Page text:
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A Rhetorical Analysis of the Declaration of Independence

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Thomas Jefferson was known for completing an abundance of accomplishments in his lifetime. He was a valued statesman who attended college at William & Mary and had natural leadership abilities. Because of his education and his eloquence, Jefferson later became the author of the foundational U.S. document known as the Declaration of Independence. Jefferson's purpose to writing this document was to educate and inform Britain as to the nature of the colonies intentions. He utilizes an educated and reasonable tone, in order to inform his audience of the reasons for the colonies actions (Jefferson 111).

In literature, persuasive techniques are the most commonly used methods to stir the audience's emotions, and to get them to think or act in a certain way. The Declaration of Independence is a document that grasps all persuasive techniques and appeals, and uses them to influence and enlighten its audience. The most frequently persuasive appeal used in the Declaration of Independence is the logical appeal. The logical appeal builds a well-reasoned argument based on evidence, such as facts, statistics, or expert testimony (111). Jefferson chooses these strategies because he wanted King George and other heads of government to take the time and read the document to explain his means and motives.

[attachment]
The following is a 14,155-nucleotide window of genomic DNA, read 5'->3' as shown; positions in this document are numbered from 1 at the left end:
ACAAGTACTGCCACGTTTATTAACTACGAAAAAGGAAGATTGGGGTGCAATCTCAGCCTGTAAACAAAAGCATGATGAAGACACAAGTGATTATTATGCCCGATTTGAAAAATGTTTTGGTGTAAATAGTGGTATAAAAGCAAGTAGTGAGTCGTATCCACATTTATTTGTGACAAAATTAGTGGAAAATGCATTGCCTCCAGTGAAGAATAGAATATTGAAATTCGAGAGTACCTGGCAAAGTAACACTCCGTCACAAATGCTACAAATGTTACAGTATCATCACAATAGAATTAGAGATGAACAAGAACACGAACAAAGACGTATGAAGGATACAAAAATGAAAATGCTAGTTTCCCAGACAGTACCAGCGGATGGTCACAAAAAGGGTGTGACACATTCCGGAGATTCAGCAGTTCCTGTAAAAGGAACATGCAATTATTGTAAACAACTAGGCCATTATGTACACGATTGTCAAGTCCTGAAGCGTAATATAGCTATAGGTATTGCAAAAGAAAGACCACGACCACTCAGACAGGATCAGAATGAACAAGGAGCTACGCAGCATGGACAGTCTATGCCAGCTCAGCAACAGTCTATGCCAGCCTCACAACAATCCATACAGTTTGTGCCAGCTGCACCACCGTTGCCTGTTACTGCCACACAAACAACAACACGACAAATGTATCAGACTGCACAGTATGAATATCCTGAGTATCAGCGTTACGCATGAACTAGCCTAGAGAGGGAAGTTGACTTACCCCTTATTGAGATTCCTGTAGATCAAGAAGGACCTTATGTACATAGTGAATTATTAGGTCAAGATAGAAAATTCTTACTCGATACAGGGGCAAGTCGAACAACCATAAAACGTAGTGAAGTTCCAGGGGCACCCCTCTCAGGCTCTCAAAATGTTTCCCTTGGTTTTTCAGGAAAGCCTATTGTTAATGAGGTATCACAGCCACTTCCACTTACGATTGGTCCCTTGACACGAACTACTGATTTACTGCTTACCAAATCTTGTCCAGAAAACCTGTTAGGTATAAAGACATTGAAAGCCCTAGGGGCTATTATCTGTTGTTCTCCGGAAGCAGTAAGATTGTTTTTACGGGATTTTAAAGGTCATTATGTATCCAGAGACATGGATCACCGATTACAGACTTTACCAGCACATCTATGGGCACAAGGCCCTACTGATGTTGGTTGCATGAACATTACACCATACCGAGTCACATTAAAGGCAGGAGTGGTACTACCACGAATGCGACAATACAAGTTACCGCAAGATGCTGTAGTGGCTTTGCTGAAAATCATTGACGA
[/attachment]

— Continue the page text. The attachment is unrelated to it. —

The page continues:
At the beginning of the document, Jefferson uses logical appeal to explain the reasons the colonies should declare independence. Jefferson states "When in the course of human events, it becomes necessary for one people to dissolve the political bands which have connected them with another and to assume among the powers of the earth, the separate and equal station to which the laws of nature and of nature's God entitle them" (Jefferson 112). This quote implies that when it's necessary for people to separate from their government and to become their own country, they are entitled to do this by God and nature. The Logical appeal is conveyed by using the rhetorical device of loaded words and reasons. These rhetorical strategies were used to help Jefferson achieve his purpose and reach his audience.

Once Jefferson clearly established the logical reasons for declaring freedom from England he emphasizes why the decision is wise by establishing ethical arguments. (TO BE CONTINUED)



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